Swedish Central Bank Maintains Rate
At its September, 4th meeting, the Executive Board of the Riksbank decided to maintain the repo rate at 0.25 percent, as inflation has been a bit higher than expected in recent months. The central bank also said that rate increases are not expected to begin until the end of 2015.
Excerpts from the statement by the Executive Board of the Riksbank:
9/4/2014 11:46:58 AM
Swedish Central Bank Cuts Rates to 0.25%
At its July 3rd meeting, the Executive Board of the Riksbank reduced the repo rate by 50 bps to 0.25 percent, as inflation remains lower than expected. The central bank also said that rate increases are not expected to begin until the end of 2015.
Published on 2014-07-03
Swedish Central Bank Holds Rates
At its April 9th, 2014 meeting, the Executive Board of the Riksbank decided to leave the repo rate unchanged at 0.75 percent. Although the repo rate is expected to remain at this low level for around a year, the central bank said it now saw a greater possibility that it may need to cut rates in the near-term as inflation remains weak.
Published on 2014-04-09
In Sweden, inflation remains low, but has been a little higher than expected in recent months. The forecast for inflation in the near term has been revised upwards slightly as the result of a weaker krona and somewhat higher labor costs. The low repo rate will contribute to demand in the economy increasing, which will cause inflation to rise. As in July, the forecast is that CPIF inflation will attain 2 per cent at the beginning of 2016.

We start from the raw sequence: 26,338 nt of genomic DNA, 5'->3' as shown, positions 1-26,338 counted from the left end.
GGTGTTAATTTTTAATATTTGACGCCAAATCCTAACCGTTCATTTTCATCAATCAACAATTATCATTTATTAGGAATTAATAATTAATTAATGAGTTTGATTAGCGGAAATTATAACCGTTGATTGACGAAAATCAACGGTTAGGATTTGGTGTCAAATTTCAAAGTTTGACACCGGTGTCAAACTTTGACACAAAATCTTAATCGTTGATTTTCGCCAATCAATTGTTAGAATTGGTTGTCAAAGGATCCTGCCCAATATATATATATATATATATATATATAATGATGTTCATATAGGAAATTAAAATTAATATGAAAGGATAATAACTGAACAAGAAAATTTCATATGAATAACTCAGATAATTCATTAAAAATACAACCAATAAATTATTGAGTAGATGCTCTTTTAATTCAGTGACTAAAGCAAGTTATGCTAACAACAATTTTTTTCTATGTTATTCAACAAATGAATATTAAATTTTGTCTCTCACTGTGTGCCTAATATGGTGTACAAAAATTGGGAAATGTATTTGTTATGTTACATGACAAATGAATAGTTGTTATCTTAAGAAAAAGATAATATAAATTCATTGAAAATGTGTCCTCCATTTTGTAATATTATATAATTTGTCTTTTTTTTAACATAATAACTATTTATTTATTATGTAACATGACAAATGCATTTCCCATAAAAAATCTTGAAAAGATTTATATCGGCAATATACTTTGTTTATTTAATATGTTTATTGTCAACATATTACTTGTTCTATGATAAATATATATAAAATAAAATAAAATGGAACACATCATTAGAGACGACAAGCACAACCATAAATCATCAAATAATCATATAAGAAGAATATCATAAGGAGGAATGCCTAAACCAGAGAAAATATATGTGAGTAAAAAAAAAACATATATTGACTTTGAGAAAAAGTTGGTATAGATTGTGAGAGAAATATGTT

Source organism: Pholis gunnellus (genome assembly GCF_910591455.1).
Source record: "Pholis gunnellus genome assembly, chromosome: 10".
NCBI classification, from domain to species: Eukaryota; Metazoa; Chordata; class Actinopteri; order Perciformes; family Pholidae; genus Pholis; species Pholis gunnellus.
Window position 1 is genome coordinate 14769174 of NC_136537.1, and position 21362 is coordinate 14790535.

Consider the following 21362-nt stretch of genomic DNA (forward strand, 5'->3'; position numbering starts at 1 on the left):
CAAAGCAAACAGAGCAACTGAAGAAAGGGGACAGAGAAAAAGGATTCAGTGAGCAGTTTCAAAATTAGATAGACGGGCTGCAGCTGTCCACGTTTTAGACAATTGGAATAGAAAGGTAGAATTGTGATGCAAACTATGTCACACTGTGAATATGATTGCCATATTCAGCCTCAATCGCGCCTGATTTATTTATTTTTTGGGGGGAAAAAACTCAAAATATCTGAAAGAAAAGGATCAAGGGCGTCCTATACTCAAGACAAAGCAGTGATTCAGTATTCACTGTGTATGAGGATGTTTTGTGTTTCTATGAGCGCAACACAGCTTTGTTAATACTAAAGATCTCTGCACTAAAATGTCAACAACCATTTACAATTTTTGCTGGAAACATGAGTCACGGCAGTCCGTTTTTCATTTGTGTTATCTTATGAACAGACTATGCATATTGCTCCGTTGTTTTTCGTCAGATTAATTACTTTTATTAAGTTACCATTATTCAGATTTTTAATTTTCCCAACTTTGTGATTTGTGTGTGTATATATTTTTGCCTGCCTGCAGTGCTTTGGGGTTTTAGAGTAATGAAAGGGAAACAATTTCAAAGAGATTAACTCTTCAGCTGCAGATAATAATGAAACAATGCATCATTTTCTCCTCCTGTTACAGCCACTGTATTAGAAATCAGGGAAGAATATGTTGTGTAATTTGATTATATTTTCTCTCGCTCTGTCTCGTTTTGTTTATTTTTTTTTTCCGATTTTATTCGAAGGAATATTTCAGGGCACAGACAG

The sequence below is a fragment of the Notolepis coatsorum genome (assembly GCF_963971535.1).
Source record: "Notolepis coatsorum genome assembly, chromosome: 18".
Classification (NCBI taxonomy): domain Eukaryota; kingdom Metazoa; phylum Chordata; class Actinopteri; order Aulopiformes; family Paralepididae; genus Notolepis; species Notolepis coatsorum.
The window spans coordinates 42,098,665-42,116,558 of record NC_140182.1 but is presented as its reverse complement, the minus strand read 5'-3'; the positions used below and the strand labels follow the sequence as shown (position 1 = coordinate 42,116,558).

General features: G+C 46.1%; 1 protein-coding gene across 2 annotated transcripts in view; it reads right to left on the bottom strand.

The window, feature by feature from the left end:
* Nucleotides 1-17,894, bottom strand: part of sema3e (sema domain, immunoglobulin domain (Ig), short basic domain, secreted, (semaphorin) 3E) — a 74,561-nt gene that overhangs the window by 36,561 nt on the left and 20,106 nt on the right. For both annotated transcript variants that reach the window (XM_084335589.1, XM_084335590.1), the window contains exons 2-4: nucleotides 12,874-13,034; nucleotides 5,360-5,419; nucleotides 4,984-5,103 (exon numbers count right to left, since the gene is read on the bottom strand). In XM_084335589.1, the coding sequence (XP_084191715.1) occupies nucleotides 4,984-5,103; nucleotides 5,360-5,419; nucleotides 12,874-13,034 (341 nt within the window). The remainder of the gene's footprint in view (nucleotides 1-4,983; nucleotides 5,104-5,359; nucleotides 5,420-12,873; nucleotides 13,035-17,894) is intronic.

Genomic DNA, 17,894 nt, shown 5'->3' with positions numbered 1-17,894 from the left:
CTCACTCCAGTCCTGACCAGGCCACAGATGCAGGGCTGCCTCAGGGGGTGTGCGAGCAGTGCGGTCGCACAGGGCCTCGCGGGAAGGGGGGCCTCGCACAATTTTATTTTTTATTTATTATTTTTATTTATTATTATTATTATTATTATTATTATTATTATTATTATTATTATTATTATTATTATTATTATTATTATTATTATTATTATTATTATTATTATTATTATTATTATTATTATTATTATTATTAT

The overall picture of the economic outlook and inflation prospects for Sweden remains largely unchanged since the July Monetary Policy Report. The repo rate needs to remain low for a long period of time for inflation to rise towards the target. It is therefore being held unchanged at 0.25 per cent. As in the previous forecast, it is assessed to be appropriate to begin raising the repo rate towards the end of 2015, when inflation is clearly higher.
The weaker international developments abroad mean that the repo-rate path is marginally lower from the middle of 2016, compared with the assessment made in July. At the end of the forecast period, the repo rate is expected to be just over 2 per cent. From an historical perspective, this is an unusually low repo rate in a stage where economic activity is relatively good and CPIF inflation is close to 2 percent.
The low interest rates still entail risks linked to the high level of household indebtedness. Reducing these risks requires further measures aimed directly at household demand for credit. In addition, reforms are needed for a better-functioning housing market. The responsibility for this lies with the Government and other public authorities.